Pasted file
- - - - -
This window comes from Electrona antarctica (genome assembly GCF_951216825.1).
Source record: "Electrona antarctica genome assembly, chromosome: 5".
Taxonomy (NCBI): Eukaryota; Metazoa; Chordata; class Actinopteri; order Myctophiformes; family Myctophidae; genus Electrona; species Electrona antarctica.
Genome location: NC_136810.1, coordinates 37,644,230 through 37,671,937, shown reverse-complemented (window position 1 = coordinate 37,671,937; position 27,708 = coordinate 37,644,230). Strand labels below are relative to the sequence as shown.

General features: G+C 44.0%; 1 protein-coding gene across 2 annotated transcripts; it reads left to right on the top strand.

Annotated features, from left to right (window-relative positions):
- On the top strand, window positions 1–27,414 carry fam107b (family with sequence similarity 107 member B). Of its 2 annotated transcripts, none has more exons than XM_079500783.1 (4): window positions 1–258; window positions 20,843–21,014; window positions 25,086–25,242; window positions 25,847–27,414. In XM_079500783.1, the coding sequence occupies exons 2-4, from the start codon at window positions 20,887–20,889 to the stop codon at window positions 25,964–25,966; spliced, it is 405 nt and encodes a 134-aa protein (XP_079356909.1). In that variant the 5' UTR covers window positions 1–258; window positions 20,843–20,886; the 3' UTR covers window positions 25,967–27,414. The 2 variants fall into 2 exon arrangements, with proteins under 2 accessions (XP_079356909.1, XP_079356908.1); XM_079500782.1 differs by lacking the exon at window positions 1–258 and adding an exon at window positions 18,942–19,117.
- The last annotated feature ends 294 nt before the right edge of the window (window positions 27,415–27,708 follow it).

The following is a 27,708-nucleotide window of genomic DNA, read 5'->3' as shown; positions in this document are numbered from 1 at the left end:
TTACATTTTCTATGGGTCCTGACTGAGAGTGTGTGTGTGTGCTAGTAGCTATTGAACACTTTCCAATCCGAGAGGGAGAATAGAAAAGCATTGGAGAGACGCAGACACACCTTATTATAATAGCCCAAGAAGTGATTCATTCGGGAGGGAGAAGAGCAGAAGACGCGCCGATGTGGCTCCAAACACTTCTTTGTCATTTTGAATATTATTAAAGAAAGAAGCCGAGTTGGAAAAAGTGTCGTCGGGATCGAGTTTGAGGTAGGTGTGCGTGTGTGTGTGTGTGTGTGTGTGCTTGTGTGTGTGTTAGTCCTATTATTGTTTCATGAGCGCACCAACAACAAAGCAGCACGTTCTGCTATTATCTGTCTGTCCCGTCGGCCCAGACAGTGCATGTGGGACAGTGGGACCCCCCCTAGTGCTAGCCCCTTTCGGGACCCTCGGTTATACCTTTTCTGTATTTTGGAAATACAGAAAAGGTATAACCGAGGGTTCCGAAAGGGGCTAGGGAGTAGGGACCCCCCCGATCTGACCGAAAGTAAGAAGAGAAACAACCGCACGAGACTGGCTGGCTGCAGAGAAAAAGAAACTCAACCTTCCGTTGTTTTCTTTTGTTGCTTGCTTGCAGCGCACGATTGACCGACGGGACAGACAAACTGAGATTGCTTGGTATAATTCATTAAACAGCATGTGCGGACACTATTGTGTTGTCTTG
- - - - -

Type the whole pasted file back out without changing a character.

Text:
This window comes from Electrona antarctica (genome assembly GCF_951216825.1).
Source record: "Electrona antarctica genome assembly, chromosome: 5".
Taxonomy (NCBI): Eukaryota; Metazoa; Chordata; class Actinopteri; order Myctophiformes; family Myctophidae; genus Electrona; species Electrona antarctica.
Genome location: NC_136810.1, coordinates 37,644,230 through 37,671,937, shown reverse-complemented (window position 1 = coordinate 37,671,937; position 27,708 = coordinate 37,644,230). Strand labels below are relative to the sequence as shown.

General features: G+C 44.0%; 1 protein-coding gene across 2 annotated transcripts; it reads left to right on the top strand.

Annotated features, from left to right (window-relative positions):
- On the top strand, window positions 1–27,414 carry fam107b (family with sequence similarity 107 member B). Of its 2 annotated transcripts, none has more exons than XM_079500783.1 (4): window positions 1–258; window positions 20,843–21,014; window positions 25,086–25,242; window positions 25,847–27,414. In XM_079500783.1, the coding sequence occupies exons 2-4, from the start codon at window positions 20,887–20,889 to the stop codon at window positions 25,964–25,966; spliced, it is 405 nt and encodes a 134-aa protein (XP_079356909.1). In that variant the 5' UTR covers window positions 1–258; window positions 20,843–20,886; the 3' UTR covers window positions 25,967–27,414. The 2 variants fall into 2 exon arrangements, with proteins under 2 accessions (XP_079356909.1, XP_079356908.1); XM_079500782.1 differs by lacking the exon at window positions 1–258 and adding an exon at window positions 18,942–19,117.
- The last annotated feature ends 294 nt before the right edge of the window (window positions 27,415–27,708 follow it).

The following is a 27,708-nucleotide window of genomic DNA, read 5'->3' as shown; positions in this document are numbered from 1 at the left end:
TTACATTTTCTATGGGTCCTGACTGAGAGTGTGTGTGTGTGCTAGTAGCTATTGAACACTTTCCAATCCGAGAGGGAGAATAGAAAAGCATTGGAGAGACGCAGACACACCTTATTATAATAGCCCAAGAAGTGATTCATTCGGGAGGGAGAAGAGCAGAAGACGCGCCGATGTGGCTCCAAACACTTCTTTGTCATTTTGAATATTATTAAAGAAAGAAGCCGAGTTGGAAAAAGTGTCGTCGGGATCGAGTTTGAGGTAGGTGTGCGTGTGTGTGTGTGTGTGTGTGTGCTTGTGTGTGTGTTAGTCCTATTATTGTTTCATGAGCGCACCAACAACAAAGCAGCACGTTCTGCTATTATCTGTCTGTCCCGTCGGCCCAGACAGTGCATGTGGGACAGTGGGACCCCCCCTAGTGCTAGCCCCTTTCGGGACCCTCGGTTATACCTTTTCTGTATTTTGGAAATACAGAAAAGGTATAACCGAGGGTTCCGAAAGGGGCTAGGGAGTAGGGACCCCCCCGATCTGACCGAAAGTAAGAAGAGAAACAACCGCACGAGACTGGCTGGCTGCAGAGAAAAAGAAACTCAACCTTCCGTTGTTTTCTTTTGTTGCTTGCTTGCAGCGCACGATTGACCGACGGGACAGACAAACTGAGATTGCTTGGTATAATTCATTAAACAGCATGTGCGGACACTATTGTGTTGTCTTG